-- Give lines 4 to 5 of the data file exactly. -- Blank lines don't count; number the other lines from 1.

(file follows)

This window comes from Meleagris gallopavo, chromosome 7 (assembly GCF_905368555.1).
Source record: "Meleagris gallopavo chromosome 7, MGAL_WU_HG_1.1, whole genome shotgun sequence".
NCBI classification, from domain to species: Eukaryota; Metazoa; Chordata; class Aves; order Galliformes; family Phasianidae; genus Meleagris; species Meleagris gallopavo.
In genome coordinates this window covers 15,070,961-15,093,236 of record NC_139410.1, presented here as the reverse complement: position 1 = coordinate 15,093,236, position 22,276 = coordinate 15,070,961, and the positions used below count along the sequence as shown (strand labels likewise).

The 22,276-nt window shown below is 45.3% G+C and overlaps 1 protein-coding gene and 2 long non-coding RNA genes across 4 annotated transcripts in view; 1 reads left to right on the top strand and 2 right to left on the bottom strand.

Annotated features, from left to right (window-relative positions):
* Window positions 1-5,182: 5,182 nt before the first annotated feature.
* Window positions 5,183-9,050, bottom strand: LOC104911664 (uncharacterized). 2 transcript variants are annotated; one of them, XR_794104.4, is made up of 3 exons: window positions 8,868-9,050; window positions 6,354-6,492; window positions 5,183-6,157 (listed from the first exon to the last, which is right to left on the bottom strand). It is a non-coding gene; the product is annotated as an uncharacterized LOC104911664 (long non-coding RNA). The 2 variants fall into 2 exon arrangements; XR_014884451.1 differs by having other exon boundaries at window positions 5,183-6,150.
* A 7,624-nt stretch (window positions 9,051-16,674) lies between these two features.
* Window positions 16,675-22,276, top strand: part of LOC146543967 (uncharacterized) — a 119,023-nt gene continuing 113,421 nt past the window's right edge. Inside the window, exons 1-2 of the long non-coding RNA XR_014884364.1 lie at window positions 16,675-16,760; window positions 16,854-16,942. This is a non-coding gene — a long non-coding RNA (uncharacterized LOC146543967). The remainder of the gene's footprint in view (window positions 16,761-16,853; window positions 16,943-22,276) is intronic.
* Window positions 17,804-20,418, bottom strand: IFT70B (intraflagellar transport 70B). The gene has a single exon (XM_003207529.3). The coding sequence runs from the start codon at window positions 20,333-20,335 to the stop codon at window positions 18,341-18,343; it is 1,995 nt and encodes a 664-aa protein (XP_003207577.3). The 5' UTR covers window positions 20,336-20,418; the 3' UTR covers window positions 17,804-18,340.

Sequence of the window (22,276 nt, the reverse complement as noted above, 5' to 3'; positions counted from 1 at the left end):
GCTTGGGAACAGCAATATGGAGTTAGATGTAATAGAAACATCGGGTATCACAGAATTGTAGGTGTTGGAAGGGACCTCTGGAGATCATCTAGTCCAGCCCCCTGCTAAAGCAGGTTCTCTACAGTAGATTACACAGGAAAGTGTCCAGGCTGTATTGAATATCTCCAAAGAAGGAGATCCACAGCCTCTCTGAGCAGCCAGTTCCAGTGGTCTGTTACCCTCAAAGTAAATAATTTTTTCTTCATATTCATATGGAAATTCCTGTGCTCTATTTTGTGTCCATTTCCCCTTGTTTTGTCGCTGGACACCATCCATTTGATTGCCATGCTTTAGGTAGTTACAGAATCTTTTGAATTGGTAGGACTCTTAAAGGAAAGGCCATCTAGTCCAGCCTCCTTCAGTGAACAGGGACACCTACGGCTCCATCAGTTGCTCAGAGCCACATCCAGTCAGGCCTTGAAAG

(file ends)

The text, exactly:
In genome coordinates this window covers 15,070,961-15,093,236 of record NC_139410.1, presented here as the reverse complement: position 1 = coordinate 15,093,236, position 22,276 = coordinate 15,070,961, and the positions used below count along the sequence as shown (strand labels likewise).

The 22,276-nt window shown below is 45.3% G+C and overlaps 1 protein-coding gene and 2 long non-coding RNA genes across 4 annotated transcripts in view; 1 reads left to right on the top strand and 2 right to left on the bottom strand.